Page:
The Canons Of Dork #7 For Nov 12, 2022

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Posted by Sarah Perkins | Saturday, November 12, 2022 | Categorized The Canons of Dork | Tagged Bookmark the permalink.

About Sarah Perkins

Sarah Perkins (MSc Business and Management, University of Essex; BA Art, University of Montevallo) is a pastor’s wife, married to Harrison, and artist based out of Michigan. She recently changed from full-time work in education management to being a full-time mom to their son Scott. She is the artist behind Illustrated Theology, also doing all the art for The New Geneva, and enjoys reading, travelling, and remembering and reciting useless trivia.


  1. Tales of miracles involving the Host, or sacramental wafer used in Catholic services, were common in the Middle Ages. A story told in various forms in the 12th & 13th centuries involved a peasant who owned bees which were dying in great numbers. He was advised to place the Host among them, which would halt the disease and attract other bees to the hive. This was done, but then the bees, recognizing their Lord, built a little church of wax with an altar on which they laid the Host, and gathered around it making a wondrous melody. When the peasant discovered this, the bees stung him. A priest was called for and a miracle was declared. When all the parish had seen the marvel, the structure and the Host were carried to the church, the bees flying in ecstasy around it. In a variant of this tale, a peasant hid the Host in a tree and the same sort of marvelous manifestation happened. This church had tower and bells, with altar, chalice, and paten, and it was sent round the diocese, then to the Archbishop, the Emperor, and the Pope.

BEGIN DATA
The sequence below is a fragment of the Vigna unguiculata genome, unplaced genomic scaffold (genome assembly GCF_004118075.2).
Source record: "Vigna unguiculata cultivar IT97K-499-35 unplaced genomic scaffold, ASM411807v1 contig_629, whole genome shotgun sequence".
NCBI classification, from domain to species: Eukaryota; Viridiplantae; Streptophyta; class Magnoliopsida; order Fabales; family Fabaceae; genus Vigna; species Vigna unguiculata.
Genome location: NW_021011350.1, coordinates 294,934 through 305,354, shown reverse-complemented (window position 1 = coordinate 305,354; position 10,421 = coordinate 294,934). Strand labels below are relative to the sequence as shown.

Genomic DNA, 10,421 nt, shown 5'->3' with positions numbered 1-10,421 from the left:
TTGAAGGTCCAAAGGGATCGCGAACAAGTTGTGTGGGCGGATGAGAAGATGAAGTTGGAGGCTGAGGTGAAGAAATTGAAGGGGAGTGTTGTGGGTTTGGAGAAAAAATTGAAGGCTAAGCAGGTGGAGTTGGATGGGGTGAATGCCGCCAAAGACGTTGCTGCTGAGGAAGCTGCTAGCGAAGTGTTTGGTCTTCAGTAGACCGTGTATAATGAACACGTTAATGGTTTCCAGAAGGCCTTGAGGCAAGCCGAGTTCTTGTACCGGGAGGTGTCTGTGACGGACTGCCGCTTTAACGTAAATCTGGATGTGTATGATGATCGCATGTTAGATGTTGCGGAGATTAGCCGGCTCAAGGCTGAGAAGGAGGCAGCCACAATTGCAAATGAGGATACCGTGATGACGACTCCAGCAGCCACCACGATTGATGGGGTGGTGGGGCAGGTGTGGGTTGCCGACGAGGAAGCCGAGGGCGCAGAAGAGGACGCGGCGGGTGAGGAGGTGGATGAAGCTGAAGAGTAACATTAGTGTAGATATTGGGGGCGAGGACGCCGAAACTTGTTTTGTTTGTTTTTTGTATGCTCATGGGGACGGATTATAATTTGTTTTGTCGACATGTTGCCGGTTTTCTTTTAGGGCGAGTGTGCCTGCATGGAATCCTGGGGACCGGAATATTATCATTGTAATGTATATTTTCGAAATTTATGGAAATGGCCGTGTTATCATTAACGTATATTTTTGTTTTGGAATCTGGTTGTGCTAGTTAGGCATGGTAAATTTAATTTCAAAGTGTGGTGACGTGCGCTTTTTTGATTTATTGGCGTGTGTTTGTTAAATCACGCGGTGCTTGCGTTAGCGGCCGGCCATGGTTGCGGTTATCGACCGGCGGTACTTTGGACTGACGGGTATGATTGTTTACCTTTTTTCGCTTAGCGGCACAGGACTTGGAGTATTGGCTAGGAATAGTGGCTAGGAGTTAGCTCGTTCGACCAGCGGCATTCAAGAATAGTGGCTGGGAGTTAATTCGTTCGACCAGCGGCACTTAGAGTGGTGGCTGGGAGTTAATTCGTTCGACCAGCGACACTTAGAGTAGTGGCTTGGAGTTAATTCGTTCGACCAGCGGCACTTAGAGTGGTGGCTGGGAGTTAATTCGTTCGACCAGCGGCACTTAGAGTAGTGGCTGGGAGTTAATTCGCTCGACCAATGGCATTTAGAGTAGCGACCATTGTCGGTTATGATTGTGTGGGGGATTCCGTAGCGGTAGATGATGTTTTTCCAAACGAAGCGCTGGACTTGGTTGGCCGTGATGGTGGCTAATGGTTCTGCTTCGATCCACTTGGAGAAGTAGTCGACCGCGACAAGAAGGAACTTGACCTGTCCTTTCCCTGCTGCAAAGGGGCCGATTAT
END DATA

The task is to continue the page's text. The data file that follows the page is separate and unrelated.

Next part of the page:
Tales of the Middle Ages

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